Are you hungry, really?

I led a 5 day challenge to eat when hungry & stop when full. Here's what happened and how it can help you.

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Are you hungry?  Wait, really?

I recently led a 5 day challenge and the rules were simple. Eat only when you’re hungry and stop eating when you’re full. I warned participants that although it was simple it probably wouldn’t be easy. I created this challenge to help others, get some feedback on the challenges this simple habit might incur and to work on my own habit of eating because the clock says to and eating while distracted. Because even though I’m a health coach, I’m still human.

The first couple of days for me were humming along then on day 3 I noticed I was still looking for distractions while eating. I realized I’ve been eating this way since I was a child way before the days of social media and electronics overload. I’ve always been a voracious reader and when I was a young child I’d grab anything nearby to read while eating if it was available. I’d even read all 4 sides of the cereal box if it was on the table. I’ve always celebrated the fact that I’m an avid reader and I still think it’s a great quality. However, I now see how this was the start of a lifelong habit of tuning out while I eat. Since starting this challenge I’ve been working on putting away the distractions and really tuning in to being grateful for the food that I have and the look, smell, taste and texture of my food. I can’t say I’ve completely mastered the art of total focus on my meals 24/7 but I’ve made some improvements and that feels good.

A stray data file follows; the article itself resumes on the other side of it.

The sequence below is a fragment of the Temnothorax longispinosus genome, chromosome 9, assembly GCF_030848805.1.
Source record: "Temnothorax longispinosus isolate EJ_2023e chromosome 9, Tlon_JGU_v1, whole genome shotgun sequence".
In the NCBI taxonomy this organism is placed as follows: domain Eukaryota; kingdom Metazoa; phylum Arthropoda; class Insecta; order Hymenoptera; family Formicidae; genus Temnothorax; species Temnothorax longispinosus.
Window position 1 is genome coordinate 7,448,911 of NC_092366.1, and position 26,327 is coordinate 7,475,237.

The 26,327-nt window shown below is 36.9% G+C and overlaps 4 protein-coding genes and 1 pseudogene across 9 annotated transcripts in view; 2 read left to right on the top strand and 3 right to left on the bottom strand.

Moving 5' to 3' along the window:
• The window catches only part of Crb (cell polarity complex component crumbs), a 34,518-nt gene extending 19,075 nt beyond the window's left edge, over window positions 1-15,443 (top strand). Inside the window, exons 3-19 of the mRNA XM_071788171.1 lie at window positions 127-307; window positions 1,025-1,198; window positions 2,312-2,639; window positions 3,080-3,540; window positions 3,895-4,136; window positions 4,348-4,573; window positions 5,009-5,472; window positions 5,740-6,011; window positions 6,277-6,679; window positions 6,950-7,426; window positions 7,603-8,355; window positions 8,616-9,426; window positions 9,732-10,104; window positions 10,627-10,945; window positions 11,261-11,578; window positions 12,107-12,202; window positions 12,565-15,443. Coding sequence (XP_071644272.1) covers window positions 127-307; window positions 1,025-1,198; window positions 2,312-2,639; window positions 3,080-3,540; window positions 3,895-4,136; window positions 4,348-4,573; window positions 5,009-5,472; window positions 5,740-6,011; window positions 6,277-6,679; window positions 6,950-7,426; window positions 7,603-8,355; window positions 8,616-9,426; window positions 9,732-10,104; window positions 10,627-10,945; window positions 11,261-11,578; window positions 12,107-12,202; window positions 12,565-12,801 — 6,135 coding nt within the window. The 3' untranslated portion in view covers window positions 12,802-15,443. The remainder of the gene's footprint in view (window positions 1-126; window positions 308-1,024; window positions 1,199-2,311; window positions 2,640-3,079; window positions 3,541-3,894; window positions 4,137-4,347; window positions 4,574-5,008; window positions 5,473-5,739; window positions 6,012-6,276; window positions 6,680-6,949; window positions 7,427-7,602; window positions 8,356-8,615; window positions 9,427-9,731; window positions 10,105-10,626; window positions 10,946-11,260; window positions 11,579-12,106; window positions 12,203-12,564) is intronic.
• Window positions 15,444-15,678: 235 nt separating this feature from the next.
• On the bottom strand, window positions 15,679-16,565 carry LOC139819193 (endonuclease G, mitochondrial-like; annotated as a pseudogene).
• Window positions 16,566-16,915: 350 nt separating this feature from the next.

A 2013 study published in the American Journal of Clinical Nutrition studied the effects of eating while distracted and confirms what participants experienced in our 5 day challenge, eating while distracted can lead to increased food intake. Participants in the challenge also mentioned they often found themselves reaching for food when they were bored. I know this can be a common challenge for lots of people. I suggest if this is something that you struggle with on a regular basis that you take a few minutes and create a list of things you can do instead of eating out of boredom. Be sure to include activities that make it difficult to eat at the same time. TV? Nah pretty easy to grab a bag of pumpkin spice Doritos then right? Wait, those aren’t a thing? I figure it’s only a matter of time. On the other hand a hobby that keeps your hands busy and out of the kitchen can help you be more successful. Some ideas that might work for you are, knitting or other crafting projects, giving yourself a manicure or pedicure, folding laundry and going for a walk or a bike ride.

Here’s the great news. If you can occupy yourself with something other than eating for just 15-20 minutes the desire to eat out of boredom, stress, exhaustion and other emotions should wane. I would also recommend that if mindless snacking is an issue that you remove your trigger foods from your home. If that’s not an option because you don’t live alone and the other people in your home would riot then divide them into individual servings and keep them out of sight and hard to reach. When trying to avoid a bad habit making it inconvenient is very helpful.

At the end of the 5 day challenge participants report that they are more in tune with their hunger and fullness cues, in the morning they are actually hungry for breakfast and in general have more awareness about their eating. I personally plan to continue with this sustainable habit as it’s something I can incorporate into my healthy lifestyle going forward. One last tip, if pumpkin spice Doritos ever happen, just say no.

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